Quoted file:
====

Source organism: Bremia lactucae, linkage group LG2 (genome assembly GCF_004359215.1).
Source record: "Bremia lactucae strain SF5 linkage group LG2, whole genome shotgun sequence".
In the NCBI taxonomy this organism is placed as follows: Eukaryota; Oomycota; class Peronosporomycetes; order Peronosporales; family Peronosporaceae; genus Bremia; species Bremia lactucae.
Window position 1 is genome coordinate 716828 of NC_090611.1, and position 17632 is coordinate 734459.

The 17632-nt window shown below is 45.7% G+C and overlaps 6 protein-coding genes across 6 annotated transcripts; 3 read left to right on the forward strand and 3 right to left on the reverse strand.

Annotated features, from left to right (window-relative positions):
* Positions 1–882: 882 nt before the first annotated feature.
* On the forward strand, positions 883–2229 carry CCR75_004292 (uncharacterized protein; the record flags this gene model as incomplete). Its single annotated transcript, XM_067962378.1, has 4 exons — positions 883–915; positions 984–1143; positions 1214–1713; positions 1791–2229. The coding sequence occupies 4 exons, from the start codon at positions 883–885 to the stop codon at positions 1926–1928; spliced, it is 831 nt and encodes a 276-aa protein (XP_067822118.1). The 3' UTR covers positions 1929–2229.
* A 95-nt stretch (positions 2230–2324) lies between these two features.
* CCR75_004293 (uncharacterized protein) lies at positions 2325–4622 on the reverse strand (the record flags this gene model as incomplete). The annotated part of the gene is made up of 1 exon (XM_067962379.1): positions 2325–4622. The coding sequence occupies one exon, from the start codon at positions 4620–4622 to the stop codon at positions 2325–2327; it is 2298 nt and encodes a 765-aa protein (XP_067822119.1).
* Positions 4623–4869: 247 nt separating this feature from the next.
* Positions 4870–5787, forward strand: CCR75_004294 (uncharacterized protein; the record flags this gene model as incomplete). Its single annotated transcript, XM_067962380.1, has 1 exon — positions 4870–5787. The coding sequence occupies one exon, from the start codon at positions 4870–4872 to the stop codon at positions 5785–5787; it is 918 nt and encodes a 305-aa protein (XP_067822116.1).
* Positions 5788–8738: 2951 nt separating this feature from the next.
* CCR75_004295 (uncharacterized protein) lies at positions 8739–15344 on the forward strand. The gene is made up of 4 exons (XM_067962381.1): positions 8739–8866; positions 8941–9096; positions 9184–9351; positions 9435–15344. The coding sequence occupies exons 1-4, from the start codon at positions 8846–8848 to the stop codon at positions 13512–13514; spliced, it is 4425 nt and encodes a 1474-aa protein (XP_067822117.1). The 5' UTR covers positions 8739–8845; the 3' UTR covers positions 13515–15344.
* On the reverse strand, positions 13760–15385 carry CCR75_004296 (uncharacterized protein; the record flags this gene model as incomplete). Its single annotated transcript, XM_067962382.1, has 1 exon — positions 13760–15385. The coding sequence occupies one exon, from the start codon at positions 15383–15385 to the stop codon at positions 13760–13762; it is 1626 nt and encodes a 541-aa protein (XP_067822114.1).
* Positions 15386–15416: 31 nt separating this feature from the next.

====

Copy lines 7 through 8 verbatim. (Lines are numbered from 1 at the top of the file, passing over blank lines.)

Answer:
* Positions 1–882: 882 nt before the first annotated feature.
* On the forward strand, positions 883–2229 carry CCR75_004292 (uncharacterized protein; the record flags this gene model as incomplete). Its single annotated transcript, XM_067962378.1, has 4 exons — positions 883–915; positions 984–1143; positions 1214–1713; positions 1791–2229. The coding sequence occupies 4 exons, from the start codon at positions 883–885 to the stop codon at positions 1926–1928; spliced, it is 831 nt and encodes a 276-aa protein (XP_067822118.1). The 3' UTR covers positions 1929–2229.